by George Wolf
Just who are The Lovers?
Michael and his mistress Lucy? Mary and her boyfriend Robert? Or, could it be Michael and Mary, even after all those years of marriage?
Credit writer/director Azazel Jacobs for turning the romantic dramedy inside out, weaving sly writing and touching performances into a thoroughly charming take on the resilience of love and the frustrating struggle to pin it down.
Tracy Letts and Debra Winger are both wonderful as Michael and Mary, a dispassionate husband and wife who have grown to give each other only slightly more regard than the pieces of furniture in their suburban home.
Lucy (Melora Walters) is impatiently waiting for Michael to ask for a divorce, while Robert (Aiden Gillen) is expecting the same from Mary. Both are assured the time will finally come after the upcoming visit from Michael and Mary’s son Joel (Tyler Ross).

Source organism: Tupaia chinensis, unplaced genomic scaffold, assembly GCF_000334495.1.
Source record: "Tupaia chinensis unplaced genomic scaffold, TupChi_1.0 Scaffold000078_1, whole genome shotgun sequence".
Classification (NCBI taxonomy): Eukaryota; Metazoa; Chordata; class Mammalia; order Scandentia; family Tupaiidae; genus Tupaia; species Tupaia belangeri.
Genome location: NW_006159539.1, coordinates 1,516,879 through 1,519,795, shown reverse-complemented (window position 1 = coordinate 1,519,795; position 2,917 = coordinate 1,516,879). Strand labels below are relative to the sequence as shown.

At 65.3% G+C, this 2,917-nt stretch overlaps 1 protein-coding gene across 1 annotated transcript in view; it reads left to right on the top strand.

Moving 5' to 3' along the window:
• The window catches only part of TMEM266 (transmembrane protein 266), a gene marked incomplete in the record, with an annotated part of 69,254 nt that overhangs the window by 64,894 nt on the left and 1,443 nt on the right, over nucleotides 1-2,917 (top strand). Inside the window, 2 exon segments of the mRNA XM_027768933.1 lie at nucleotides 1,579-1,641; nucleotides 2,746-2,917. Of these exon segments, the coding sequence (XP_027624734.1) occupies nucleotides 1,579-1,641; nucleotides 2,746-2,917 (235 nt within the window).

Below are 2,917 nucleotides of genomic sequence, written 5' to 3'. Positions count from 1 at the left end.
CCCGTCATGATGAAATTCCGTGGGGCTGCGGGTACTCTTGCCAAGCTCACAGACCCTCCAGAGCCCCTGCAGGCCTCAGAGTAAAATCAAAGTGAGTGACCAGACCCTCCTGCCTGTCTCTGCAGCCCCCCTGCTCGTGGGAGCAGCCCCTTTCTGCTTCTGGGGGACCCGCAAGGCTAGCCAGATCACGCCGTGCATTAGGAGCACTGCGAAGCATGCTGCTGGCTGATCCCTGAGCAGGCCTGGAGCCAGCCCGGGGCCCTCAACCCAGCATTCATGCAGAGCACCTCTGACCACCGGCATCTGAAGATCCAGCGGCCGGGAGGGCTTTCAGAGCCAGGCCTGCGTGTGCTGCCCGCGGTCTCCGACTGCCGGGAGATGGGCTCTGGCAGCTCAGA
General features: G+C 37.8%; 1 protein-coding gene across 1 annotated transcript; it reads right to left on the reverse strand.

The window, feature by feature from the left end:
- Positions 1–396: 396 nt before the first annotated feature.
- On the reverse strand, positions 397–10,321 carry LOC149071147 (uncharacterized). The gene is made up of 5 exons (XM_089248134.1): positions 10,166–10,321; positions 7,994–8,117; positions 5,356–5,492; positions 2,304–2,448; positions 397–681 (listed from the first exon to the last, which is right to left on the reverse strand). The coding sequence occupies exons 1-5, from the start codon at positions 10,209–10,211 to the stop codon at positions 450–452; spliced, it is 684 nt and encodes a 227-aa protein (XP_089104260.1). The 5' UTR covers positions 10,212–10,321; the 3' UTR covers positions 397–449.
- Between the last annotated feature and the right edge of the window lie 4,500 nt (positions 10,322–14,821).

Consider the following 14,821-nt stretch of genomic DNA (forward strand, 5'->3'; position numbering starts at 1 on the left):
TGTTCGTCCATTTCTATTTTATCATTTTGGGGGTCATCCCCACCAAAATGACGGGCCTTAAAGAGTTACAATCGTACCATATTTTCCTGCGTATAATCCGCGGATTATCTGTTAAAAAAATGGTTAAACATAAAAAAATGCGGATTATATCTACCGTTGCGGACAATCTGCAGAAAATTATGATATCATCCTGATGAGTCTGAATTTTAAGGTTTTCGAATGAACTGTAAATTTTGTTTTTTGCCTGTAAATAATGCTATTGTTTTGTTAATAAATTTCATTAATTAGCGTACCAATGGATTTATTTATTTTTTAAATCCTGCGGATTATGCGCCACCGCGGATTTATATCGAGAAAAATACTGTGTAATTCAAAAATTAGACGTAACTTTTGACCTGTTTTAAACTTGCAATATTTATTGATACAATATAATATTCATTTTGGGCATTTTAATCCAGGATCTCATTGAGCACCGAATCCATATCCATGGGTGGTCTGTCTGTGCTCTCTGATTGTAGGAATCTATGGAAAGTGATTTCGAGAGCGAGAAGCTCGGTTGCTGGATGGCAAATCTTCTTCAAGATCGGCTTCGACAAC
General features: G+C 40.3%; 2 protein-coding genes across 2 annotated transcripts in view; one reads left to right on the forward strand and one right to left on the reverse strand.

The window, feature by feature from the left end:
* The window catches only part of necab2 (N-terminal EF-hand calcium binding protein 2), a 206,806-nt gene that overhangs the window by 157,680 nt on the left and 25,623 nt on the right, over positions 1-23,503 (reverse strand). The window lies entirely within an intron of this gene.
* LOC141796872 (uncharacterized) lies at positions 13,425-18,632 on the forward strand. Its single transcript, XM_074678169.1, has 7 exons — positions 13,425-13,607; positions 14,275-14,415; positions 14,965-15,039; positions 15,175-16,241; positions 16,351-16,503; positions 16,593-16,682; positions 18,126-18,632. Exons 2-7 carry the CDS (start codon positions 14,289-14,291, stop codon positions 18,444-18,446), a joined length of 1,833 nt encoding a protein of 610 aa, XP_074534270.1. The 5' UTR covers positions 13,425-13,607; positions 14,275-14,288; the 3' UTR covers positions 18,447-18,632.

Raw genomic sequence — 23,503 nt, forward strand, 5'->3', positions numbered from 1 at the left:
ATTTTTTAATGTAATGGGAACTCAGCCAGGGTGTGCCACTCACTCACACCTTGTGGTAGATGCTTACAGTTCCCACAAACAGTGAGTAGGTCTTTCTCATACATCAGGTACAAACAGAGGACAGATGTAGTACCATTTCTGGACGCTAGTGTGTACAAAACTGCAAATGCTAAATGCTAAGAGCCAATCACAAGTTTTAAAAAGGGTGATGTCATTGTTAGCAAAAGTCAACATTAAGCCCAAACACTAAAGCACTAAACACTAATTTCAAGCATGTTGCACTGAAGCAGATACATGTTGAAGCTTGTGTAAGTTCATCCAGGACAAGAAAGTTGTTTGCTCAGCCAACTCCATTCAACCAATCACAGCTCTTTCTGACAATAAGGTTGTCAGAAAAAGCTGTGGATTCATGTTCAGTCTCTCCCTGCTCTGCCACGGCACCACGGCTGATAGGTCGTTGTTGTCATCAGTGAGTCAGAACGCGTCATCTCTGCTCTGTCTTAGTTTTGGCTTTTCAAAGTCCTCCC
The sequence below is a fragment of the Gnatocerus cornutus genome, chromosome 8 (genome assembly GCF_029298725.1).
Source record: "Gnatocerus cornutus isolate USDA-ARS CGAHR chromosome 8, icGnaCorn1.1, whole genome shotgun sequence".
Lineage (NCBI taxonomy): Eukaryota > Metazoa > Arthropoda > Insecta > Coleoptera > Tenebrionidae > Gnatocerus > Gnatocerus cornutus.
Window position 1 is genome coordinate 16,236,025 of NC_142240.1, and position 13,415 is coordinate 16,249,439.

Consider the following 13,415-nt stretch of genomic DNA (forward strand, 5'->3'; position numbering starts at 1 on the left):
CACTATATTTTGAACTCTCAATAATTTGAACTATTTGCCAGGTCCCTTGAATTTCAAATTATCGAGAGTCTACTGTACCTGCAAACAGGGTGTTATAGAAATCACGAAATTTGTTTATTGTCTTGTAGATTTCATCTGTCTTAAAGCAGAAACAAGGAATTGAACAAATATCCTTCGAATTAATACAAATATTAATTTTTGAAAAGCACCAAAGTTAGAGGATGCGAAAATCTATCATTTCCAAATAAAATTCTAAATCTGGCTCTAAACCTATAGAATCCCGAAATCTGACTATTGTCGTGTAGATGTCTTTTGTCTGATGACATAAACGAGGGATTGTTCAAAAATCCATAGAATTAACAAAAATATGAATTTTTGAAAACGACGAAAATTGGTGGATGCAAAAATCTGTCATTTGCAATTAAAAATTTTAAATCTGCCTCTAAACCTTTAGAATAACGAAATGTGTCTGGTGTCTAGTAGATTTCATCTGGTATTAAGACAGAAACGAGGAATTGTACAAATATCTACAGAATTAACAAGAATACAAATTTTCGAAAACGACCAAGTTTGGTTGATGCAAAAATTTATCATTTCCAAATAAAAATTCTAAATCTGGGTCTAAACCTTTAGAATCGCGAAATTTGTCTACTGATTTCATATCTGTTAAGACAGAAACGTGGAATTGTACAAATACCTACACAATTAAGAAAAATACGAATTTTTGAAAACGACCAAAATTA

But when an old spark is reignited, suddenly it’s the Mr. and Mrs. who are sneaking away from their side pieces for some passionate alone time.
Such a premise could easily crumble into sitcom-ready zaniness, but Jacobs isn’t mining for cheap laughs. His script does have moments of effectively dry humor, but The Lovers is just as likely to uncover truths through a heavy silence.
Both Letts and Winger effortlessly wear the weariness of their characters. We may not know exactly why they’ve drifted apart, but the actors convey such a reliable authenticity we are rooting for Michael and Mary almost immediately.
The Lovers is sneaky in its casual nature. Through subtle storytelling and stellar performances, it finds meaning in places rarely explored this effectively, and a gentle confidence that frayed emotions can still bond.